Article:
Kevin Williamson of National Review Online explains why California’s regrettable drought nonetheless teaches a valuable lesson.

I am glad California is having a drought. Not because I hate California (I love California) or Californians (I hate them only a little, for what they’ve done to California) or Central Valley farmers (some of my best friends . . .) or even Governor Jerry Brown, droll disco-era anachronism that he is, but because the episode presents an excellent illustration of the one fundamental social reality that cannot be legislated away or buried under an avalanche of government-accounting shenanigans and loan guarantees or brought to heel by politicians no matter how hard the ladies and gentlemen in Sacramento and Washington stamp their little feet: scarcity.

California has X amount of water at its disposal, and it has politicians in charge of overseeing how it gets divvied up. Which politicians? The same ones responsible for the current sorry state of California’s water infrastructure, of course.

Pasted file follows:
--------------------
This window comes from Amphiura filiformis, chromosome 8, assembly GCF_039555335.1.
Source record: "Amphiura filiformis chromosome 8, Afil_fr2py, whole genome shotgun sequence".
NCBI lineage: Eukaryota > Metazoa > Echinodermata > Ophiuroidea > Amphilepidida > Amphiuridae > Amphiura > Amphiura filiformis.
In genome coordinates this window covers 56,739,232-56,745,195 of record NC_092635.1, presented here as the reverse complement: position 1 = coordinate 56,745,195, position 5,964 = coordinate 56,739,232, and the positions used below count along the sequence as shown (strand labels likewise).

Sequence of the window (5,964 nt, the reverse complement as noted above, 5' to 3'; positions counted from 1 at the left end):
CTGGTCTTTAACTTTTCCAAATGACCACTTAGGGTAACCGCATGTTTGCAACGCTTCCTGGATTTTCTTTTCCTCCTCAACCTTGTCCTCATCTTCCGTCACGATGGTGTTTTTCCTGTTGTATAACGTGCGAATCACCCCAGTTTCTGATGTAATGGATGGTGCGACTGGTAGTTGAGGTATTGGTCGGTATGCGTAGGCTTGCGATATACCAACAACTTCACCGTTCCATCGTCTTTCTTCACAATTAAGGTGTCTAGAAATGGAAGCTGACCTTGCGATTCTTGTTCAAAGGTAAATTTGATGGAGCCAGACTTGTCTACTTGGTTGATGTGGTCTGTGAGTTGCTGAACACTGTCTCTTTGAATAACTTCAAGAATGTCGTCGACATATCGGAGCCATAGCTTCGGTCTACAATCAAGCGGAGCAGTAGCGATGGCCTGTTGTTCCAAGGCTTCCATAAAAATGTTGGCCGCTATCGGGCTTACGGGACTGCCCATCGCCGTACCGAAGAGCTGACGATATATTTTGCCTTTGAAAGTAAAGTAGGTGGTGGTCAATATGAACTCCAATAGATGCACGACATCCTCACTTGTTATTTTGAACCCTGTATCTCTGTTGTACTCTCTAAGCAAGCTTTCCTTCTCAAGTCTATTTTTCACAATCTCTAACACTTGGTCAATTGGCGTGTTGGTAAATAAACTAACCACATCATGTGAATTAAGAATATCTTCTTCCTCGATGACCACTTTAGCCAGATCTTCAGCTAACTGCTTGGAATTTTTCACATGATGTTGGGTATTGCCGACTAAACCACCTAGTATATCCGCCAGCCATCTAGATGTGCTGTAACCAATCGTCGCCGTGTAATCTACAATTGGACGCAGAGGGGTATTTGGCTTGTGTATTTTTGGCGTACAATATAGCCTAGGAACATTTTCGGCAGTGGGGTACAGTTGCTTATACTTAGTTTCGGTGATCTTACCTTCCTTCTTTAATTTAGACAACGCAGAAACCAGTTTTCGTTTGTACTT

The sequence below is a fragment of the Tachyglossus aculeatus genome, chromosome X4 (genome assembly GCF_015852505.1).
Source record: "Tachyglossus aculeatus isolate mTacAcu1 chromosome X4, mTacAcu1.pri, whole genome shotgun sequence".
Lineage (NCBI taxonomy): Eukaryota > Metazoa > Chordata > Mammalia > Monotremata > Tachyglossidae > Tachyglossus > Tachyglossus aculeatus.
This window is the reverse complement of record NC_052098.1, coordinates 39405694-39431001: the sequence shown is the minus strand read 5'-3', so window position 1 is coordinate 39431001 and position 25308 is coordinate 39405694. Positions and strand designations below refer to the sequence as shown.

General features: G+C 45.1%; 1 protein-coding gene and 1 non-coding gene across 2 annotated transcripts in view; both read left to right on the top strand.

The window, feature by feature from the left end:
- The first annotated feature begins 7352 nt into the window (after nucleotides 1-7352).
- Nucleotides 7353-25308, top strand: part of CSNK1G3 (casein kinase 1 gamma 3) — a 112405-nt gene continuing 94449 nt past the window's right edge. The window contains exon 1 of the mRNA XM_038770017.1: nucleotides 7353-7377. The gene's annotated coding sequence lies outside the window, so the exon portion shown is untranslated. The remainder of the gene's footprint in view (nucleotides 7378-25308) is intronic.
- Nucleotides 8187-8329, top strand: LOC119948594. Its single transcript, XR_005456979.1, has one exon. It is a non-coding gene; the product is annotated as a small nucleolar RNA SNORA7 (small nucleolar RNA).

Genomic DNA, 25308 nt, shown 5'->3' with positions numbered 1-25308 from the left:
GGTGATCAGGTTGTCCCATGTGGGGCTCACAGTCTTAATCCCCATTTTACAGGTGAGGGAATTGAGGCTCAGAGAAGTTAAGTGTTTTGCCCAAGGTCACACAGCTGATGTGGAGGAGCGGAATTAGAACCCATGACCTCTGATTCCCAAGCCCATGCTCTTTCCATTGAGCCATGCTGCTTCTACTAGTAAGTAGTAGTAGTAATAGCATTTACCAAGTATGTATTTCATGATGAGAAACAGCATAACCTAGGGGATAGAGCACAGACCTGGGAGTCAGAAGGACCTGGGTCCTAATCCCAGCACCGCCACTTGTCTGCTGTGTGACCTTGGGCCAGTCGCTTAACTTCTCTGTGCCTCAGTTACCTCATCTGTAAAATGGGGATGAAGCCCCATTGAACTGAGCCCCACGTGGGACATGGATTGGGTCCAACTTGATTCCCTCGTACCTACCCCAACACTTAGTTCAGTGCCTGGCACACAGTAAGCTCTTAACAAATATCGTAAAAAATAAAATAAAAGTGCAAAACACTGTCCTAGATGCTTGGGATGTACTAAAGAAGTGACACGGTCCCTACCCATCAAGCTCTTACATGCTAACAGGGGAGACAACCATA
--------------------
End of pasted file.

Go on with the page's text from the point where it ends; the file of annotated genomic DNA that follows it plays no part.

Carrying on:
Should be a hoot. …

… Governor Brown’s response is a textbook example of the central planner’s fatal conceit. He issued an executive order imposing 25 percent cuts on the state’s 400 local water agencies, which supply about 90 percent of Californians’ water but do not supply the farms that consume most of the state’s water. That 25 percent figure looks bold and authoritative, but when was the last time you saw the production, consumption, or price of a scarce commodity in the real world move by such neat increments? When something disturbs the equilibrium of the world’s oil markets — which happens every single day — then the markets make minuscule, complex adjustments, and continue to make them around the clock — the markets never sleep — with producers and consumers both modifying their behaviors to accommodate the new economic realities as they emerge. Amazingly (but not amazingly), this happens with no Governor Brown in charge of the process. You’ve never seen the price of pork bellies or soybeans simply jump 25 percent and stay there indefinitely, or rice or wheat consumption fall by neat round numbers. But Governor Brown imagines that he can rationally manage by fiat the consumption of the most important commodity in the world’s seventh-largest economy.

Good luck with that.